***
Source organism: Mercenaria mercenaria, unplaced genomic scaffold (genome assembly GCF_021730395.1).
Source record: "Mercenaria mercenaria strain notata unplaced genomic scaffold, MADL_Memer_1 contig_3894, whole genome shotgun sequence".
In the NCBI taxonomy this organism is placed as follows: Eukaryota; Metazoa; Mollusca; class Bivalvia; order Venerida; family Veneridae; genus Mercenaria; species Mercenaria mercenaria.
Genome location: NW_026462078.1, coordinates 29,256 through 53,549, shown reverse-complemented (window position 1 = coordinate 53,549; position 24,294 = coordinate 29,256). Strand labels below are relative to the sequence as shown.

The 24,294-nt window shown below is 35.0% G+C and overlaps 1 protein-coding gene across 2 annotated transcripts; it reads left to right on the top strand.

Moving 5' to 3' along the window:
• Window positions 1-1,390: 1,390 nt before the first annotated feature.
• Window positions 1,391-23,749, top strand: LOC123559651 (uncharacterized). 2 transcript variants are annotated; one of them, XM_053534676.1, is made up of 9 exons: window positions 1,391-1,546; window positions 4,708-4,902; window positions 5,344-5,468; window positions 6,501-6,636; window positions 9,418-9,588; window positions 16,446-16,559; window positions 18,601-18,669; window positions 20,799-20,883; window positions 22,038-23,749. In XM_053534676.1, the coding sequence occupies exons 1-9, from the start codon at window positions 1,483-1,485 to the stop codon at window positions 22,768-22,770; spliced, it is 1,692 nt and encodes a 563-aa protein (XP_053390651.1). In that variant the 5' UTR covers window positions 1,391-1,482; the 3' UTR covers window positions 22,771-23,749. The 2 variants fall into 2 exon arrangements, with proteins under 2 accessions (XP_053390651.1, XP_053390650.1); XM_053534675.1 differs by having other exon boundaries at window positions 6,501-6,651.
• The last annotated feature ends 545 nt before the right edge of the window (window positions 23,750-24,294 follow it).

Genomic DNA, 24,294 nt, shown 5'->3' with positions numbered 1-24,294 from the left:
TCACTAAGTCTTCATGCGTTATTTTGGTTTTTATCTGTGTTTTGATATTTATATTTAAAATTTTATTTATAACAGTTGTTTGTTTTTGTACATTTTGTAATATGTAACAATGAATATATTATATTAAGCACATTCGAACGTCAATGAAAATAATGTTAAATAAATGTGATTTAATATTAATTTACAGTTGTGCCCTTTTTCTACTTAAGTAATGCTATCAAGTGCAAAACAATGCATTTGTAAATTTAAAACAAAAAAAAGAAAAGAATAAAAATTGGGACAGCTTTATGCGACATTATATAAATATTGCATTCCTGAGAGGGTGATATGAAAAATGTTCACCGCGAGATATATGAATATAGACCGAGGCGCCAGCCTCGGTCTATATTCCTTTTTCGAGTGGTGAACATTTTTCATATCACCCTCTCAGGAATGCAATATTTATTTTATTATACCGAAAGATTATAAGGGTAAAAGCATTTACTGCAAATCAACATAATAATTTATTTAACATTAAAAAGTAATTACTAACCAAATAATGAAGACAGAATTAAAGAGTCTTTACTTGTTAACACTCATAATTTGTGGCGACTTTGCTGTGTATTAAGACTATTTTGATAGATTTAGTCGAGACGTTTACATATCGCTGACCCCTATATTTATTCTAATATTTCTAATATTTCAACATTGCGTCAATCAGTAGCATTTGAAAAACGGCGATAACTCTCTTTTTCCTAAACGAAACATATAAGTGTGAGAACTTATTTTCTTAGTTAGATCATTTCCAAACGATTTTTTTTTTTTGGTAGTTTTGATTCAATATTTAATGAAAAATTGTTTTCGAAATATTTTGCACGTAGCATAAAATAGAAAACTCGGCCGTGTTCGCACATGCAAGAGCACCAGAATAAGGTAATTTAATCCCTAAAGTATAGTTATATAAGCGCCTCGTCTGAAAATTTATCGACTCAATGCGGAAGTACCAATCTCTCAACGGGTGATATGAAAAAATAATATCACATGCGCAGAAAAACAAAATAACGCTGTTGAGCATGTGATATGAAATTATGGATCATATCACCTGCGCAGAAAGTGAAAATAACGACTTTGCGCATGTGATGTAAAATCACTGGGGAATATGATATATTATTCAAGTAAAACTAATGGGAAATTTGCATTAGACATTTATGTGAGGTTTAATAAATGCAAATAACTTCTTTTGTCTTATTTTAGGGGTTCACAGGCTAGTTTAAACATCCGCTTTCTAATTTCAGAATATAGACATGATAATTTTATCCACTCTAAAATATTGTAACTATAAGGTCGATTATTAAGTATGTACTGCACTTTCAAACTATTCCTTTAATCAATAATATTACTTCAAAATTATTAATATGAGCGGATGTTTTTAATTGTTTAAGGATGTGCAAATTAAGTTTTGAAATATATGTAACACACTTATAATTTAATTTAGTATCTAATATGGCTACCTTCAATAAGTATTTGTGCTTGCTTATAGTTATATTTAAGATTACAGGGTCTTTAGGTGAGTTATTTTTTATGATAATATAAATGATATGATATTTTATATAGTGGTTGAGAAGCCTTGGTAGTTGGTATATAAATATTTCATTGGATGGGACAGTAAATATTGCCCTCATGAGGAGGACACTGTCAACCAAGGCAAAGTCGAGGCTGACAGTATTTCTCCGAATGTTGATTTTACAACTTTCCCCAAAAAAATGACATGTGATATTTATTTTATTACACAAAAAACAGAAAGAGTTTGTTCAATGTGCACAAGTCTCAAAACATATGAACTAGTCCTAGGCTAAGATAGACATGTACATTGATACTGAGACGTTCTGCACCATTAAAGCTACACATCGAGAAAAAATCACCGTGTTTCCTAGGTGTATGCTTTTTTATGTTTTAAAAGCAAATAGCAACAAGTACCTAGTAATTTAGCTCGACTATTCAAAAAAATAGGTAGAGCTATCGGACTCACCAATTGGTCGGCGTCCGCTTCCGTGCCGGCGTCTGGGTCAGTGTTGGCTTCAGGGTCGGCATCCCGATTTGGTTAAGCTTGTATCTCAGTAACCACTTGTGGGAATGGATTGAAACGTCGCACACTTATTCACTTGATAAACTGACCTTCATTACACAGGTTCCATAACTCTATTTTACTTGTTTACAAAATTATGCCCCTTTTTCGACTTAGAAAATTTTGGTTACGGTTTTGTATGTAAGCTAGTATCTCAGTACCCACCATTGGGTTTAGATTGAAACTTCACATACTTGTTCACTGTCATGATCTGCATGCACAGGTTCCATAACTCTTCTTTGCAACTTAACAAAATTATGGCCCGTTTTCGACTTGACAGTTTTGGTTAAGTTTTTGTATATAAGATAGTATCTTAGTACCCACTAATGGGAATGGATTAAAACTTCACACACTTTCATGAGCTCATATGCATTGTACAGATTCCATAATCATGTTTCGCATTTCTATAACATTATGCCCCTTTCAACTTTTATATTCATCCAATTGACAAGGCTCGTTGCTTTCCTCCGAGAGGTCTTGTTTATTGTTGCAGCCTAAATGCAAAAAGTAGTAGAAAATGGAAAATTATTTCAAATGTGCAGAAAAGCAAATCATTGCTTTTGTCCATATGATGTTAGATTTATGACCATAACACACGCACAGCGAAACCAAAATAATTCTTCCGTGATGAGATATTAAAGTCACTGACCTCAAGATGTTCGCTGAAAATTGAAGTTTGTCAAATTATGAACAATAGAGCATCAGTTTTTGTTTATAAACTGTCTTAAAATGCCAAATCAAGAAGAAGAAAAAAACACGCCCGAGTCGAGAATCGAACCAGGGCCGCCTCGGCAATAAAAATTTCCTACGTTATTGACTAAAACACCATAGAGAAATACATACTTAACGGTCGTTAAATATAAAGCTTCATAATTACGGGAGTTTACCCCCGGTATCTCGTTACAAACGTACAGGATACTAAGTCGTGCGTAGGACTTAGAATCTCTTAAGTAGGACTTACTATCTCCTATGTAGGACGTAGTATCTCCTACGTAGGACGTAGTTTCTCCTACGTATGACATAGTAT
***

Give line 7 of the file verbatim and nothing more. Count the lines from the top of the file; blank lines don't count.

• Window positions 1-1,390: 1,390 nt before the first annotated feature.